There haven’t been very many Vietnamese restaurants on our King St journey, the last was probably Pho 236, so we have been quietly looking forward to this one. It is also a bit of a celebratory dinner with the Melb. branch of the family visiting, a couple of imminent birthdays, and the Stropolina about to make her annual winter-avoiding hemisphere hop. We are starting early because the 2.5 year old is in desperate need of an early night after she spent the whole previous day and night play-bonding with the cuzzy-bros.
Pho 88 is a small place, so our table for six creates a bit of a squeezy disruption, especially as one of our party seems to have left her inside voice in Melbourne. However, she is quickly connected to a coconut via a bendy straw and all is peaceful as the rest of us give some serious thought to the food offerings.
Pho. There are quite a few of those on offer as you would expect, and there are also other Vietnamese dishes, some familiar, others new to me at least. There is also a section called ‘Infusion’ which features Ribs and other non-traditional culinary excursions. The menu includes glossy pictures of some of the dishes as well as hand written last minute additions. There was a fair bit of discussion about the share-ability of pho and whether we should just let one or two people do the ordering, so everyone else can carry on talking. Everyone thought this was a fine idea, disagreeing only on who should be burdened with responsibility for the food choices and ultimate happiness of everyone else. I realised that the obvious thing for me to do was to start ordering whatever took my fancy. This blatantly rogue act immediately compelled the sheilas in my life to correct my wrong-headed and inappropriate choices. Problem solved.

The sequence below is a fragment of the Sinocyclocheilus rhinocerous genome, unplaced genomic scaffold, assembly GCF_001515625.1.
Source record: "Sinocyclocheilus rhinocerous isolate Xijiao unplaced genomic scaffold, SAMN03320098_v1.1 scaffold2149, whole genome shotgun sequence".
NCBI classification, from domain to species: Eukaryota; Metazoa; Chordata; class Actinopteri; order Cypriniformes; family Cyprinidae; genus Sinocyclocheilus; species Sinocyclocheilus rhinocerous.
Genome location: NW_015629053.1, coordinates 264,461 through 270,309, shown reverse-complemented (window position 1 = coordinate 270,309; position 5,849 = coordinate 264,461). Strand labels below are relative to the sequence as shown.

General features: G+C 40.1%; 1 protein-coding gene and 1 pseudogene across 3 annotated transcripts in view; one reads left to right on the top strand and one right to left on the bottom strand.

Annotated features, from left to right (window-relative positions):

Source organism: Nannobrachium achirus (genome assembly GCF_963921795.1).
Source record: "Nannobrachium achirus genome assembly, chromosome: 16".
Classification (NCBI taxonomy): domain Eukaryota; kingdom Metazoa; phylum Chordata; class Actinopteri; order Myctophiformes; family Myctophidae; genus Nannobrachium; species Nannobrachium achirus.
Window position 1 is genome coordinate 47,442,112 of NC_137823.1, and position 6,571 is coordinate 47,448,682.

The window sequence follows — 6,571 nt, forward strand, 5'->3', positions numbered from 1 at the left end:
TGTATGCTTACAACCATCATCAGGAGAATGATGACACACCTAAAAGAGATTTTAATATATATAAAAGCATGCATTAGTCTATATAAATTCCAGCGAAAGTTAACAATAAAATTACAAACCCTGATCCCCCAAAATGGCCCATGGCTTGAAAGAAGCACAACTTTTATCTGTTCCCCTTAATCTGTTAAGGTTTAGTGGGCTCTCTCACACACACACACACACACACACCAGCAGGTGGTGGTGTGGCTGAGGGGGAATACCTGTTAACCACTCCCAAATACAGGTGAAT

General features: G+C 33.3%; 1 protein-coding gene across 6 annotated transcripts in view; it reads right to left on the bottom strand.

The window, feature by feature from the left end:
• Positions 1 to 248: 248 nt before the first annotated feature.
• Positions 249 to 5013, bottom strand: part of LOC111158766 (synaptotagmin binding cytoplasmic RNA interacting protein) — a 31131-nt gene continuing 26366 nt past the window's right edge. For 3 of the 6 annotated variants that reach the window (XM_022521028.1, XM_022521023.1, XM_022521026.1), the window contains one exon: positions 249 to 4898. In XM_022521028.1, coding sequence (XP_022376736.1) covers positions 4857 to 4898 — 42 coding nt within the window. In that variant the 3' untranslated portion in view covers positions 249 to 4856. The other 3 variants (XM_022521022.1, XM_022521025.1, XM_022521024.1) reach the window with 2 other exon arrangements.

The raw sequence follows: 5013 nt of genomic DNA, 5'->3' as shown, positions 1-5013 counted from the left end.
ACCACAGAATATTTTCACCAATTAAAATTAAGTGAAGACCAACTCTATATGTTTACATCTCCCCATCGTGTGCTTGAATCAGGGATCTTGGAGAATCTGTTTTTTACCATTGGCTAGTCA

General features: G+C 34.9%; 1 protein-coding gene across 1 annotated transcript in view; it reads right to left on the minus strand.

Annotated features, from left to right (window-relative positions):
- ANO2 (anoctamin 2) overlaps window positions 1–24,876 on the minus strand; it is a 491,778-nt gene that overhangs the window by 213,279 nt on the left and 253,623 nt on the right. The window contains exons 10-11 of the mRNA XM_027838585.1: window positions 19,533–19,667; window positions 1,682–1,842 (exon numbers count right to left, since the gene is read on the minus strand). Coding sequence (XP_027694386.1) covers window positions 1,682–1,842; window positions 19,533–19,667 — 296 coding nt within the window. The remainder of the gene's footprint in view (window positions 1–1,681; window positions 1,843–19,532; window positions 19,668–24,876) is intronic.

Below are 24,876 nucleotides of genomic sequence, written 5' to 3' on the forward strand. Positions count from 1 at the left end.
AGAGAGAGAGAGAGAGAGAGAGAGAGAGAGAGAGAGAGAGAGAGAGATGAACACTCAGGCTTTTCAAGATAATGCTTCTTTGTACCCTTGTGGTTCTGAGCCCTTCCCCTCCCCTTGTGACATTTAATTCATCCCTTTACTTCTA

While food negotiations were ongoing, drinks were sought. The young waitresses, of whom there were quite a few, seemed to be a bit new to the game, and lacked any pro-active tendencies. One mistook the famous 333 Vietnamese beer for 666, the infamous devil’s brew, and another decided that six water glasses weren’t quite enough for six people, and started moving them out of the way so she could fit a new batch of water glasses on the table. Until we told her to stop.
Luckily when it came time to order, the senior staff member showed the others how this waiting-at-table gig should be done, giving very good advice on food choices and quantities. For entrees we had coconut prawns, spring rolls, fresh spring rolls, salt and pepper squids. These were all good but the prawns were a standout – fat, juicy prawns coated with shredded coconut and deep-fried till golden. Yum. The mains were pho with roast chicken, bun (pronounced with the U-sound from pull, I discovered – and chosen because I am a sucker for a funny sounding name), Hainan chicken, fried rice and DIY spring rolls with spicy beef. The food came quickly and table real estate immediately went up in value as space was required for all the pho garnishes and the DIY roll ingredients. Heater determined that the pho broth was excellent, but not as good as Melbourne. Fair enough, I wouldn’t expect any less from a Mexican. My bun turned out to be a kind of salad with vermicelli noodles, and was very good, particularly once I was shown how to dress and season it. The Hainan chicken and the beef DIY rolls were good too, but the fried rice was a standout. It was the most generous fried rice dish I can remember, full of enormous fat prawns and lots of freshly cooked vegetables.
Dessert was a no-brainer. Immediately above our table was a hand written notice imploring us to try their Fried Golden Gaytime special. So we did. It was unusual, but in a really nice way. A stickless Gaytime, wrapped in a kind of filo pastry and sprinkled with shredded coconut, crispy on the outside, and pure Streets on the inside. Weird but wonderful.
If we weren’t busily motoring our way toward St Peters I would definitely be going back to Pho 88. I might even drop in for another Gaytime on the way home from our next questing venue.
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